A few weeks ago, a burglar stole my beloved special edition Vespa from my condominium in the Farmington Avenue area of Hartford — the second one that gets stolen from me. The kind and sweet policeman who took the report told me “just file an insurance claim. We will never find it.” It broke my heart.
The Vespa I may be able to replace if I were to move into the suburbs. But sadly, what I cannot replace is my trust in City Hall, because this crime is not an outlier. We have had more than 22 burglaries in the neighborhood.
Property crimes and violent crimes such as homicides alike are the direct outcome of systemic mismanagement that has plagued our city since Pedro Segarra has been Hartford’s mayor.
How has the mayor failed us so much? Let me count the ways.
He has ignored pleas from his own chief of police to fill police cadet classes. As a result, we are on the verge of a staffing crisis that will result in more crimes – like the ones I have experienced – going unaddressed.
He has lost the trust of taxpayers like myself by giving away our hard-earned money to out-of-town baseball stadium developers. He’s also freely given our taxpayer dollars to the incompetent political cronies who he regularly hires as high-priced “consultants.”
He has forced our public schools to lay off the counselors and support staff who provide a safety net for our youth – all while claiming that his budget did not result in any layoffs. At the same time, he has tried to slash funding for youth employment, which is one of the few programs that can meaningfully transform lives.
He has closed the gates of opportunity to Latino merchants who want to expand and settle into the downtown area. It appears they are not fashionable there.
The ineffectiveness of his team and mayor’s bad decisions have had real consequences in the lives of the very people he purports to serve. As you drive Farmington Avenue any Sunday , you see masses of young Hartford residents wandering aimlessly and trying to figure out where to go. They seemed lost. Where are our recreation programs? Where are the activities that once occupied our city and our youth? People are desperate.
Everyone should have access to the same level of comfort I worked hard to get. This is what we call opportunity in America. And it is something that is sorely lacking in Hartford.
As the election for Hartford’s next mayor looms, I hope that my fellow Hartford residents open their eyes. As Barbara Jordan once said, who will speak for the common good? I translate that to mean who will make sure that we are safe in our homes? Who will take seriously the serious job of managing city agencies so that trash is picked up, roads are plowed, and sidewalks are repaired? Who will fight to make sure that every last resident has the opportunity to achieve something better with their lives?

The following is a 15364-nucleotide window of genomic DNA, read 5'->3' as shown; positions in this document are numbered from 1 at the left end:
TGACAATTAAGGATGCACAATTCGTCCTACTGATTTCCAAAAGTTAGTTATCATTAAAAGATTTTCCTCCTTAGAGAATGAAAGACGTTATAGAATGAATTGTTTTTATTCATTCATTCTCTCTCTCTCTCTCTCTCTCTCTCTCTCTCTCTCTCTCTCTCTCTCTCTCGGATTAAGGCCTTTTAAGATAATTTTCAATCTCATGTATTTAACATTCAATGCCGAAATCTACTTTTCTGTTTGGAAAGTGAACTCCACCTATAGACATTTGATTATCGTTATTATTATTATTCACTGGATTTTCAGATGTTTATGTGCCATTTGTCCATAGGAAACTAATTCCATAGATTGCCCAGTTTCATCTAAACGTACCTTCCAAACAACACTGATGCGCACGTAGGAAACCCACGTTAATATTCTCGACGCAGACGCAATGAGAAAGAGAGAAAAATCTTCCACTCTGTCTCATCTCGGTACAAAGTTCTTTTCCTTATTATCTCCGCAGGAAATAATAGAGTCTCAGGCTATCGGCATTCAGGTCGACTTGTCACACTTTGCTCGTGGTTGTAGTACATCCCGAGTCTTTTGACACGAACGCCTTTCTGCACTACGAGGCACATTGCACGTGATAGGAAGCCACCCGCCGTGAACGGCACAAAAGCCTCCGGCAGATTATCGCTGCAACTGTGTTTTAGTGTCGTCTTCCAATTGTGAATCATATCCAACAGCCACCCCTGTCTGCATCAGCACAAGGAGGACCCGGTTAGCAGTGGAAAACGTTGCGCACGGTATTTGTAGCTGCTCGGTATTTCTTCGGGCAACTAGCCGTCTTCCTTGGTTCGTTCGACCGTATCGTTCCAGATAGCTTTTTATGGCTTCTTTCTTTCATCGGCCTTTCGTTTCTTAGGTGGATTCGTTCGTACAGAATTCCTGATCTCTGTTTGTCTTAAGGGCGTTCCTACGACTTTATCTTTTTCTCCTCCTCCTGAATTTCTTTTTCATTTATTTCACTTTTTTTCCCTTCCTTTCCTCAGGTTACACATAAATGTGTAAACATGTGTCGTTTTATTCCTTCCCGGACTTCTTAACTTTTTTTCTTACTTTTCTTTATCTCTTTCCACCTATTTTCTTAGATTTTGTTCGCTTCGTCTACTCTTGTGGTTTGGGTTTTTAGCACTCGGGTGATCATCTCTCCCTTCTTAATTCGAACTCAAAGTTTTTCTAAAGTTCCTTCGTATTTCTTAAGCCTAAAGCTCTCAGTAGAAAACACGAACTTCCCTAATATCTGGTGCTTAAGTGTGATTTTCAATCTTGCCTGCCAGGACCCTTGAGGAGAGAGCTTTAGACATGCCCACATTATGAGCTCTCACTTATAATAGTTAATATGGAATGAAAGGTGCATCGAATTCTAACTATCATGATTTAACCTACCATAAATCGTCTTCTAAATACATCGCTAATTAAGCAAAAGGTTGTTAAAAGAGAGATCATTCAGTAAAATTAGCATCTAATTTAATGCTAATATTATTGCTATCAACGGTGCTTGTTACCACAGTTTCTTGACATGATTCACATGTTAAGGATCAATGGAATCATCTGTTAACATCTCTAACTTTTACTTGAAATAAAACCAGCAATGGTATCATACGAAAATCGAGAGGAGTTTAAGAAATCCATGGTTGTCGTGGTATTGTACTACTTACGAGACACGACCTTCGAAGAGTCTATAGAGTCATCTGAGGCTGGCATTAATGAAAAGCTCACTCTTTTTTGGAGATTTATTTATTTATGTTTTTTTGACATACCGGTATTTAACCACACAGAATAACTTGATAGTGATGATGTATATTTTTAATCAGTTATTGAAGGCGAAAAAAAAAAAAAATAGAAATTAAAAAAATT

Above all, who will provide the leadership this city so desperately needs?
Once upon a time I had much political admiration for the mayor. One of my most cherished pictures is the one I have where I am sitting with Chita Rivera and the mayor in his living room. I still admire him for all of the adversities that he has overcome in life. He has represented me for legal work, and I have always considered him a good person.
Sadly, there is no correlation between being nice and having effective managerial skills.
But this year, I am not falling into the fallacy that I have to either keep silent or endorse him because we are both Puerto Ricans, and because we have been friends for decades. Thinking like that would mean upholding the status quo when what we need is real fundamental change. The sad fact is that he and he team has let many of us of us down, and he is the wrong man for the office he holds.
Maybe Chita can teach him Pedro a few steps so that he can dance gracefully off the stage and do what he does best — being an attorney — and his fulfill his passion for social work.
Serafin Mendez-Mendez is a Hartford resident, a professor of communication at Central Connecticut State University and a collaborator in the Sweetest Land, an upcoming documentary about violence in the city.